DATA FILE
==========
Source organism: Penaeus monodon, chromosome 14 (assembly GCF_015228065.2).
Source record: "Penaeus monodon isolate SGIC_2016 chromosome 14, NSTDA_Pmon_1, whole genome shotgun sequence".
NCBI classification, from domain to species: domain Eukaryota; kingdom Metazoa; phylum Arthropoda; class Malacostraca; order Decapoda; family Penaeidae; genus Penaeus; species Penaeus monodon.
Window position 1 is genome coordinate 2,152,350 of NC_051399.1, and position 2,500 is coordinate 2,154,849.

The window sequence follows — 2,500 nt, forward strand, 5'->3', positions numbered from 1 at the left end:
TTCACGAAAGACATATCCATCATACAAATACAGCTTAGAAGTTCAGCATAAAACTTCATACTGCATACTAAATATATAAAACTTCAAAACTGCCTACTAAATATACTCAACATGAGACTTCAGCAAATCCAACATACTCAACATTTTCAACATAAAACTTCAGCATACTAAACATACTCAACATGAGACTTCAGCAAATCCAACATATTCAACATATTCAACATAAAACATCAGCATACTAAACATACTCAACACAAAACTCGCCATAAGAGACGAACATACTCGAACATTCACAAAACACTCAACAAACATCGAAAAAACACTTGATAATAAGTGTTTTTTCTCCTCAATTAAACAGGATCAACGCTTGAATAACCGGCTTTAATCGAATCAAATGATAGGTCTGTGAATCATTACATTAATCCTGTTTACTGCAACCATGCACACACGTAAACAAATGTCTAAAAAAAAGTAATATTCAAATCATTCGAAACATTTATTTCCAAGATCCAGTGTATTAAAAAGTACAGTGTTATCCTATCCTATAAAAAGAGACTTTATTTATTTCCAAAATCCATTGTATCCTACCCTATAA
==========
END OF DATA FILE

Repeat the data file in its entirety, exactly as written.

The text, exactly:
Source organism: Penaeus monodon, chromosome 14 (assembly GCF_015228065.2).
Source record: "Penaeus monodon isolate SGIC_2016 chromosome 14, NSTDA_Pmon_1, whole genome shotgun sequence".
NCBI classification, from domain to species: domain Eukaryota; kingdom Metazoa; phylum Arthropoda; class Malacostraca; order Decapoda; family Penaeidae; genus Penaeus; species Penaeus monodon.
Window position 1 is genome coordinate 2,152,350 of NC_051399.1, and position 2,500 is coordinate 2,154,849.

The window sequence follows — 2,500 nt, forward strand, 5'->3', positions numbered from 1 at the left end:
TTCACGAAAGACATATCCATCATACAAATACAGCTTAGAAGTTCAGCATAAAACTTCATACTGCATACTAAATATATAAAACTTCAAAACTGCCTACTAAATATACTCAACATGAGACTTCAGCAAATCCAACATACTCAACATTTTCAACATAAAACTTCAGCATACTAAACATACTCAACATGAGACTTCAGCAAATCCAACATATTCAACATATTCAACATAAAACATCAGCATACTAAACATACTCAACACAAAACTCGCCATAAGAGACGAACATACTCGAACATTCACAAAACACTCAACAAACATCGAAAAAACACTTGATAATAAGTGTTTTTTCTCCTCAATTAAACAGGATCAACGCTTGAATAACCGGCTTTAATCGAATCAAATGATAGGTCTGTGAATCATTACATTAATCCTGTTTACTGCAACCATGCACACACGTAAACAAATGTCTAAAAAAAAGTAATATTCAAATCATTCGAAACATTTATTTCCAAGATCCAGTGTATTAAAAAGTACAGTGTTATCCTATCCTATAAAAAGAGACTTTATTTATTTCCAAAATCCATTGTATCCTACCCTATAA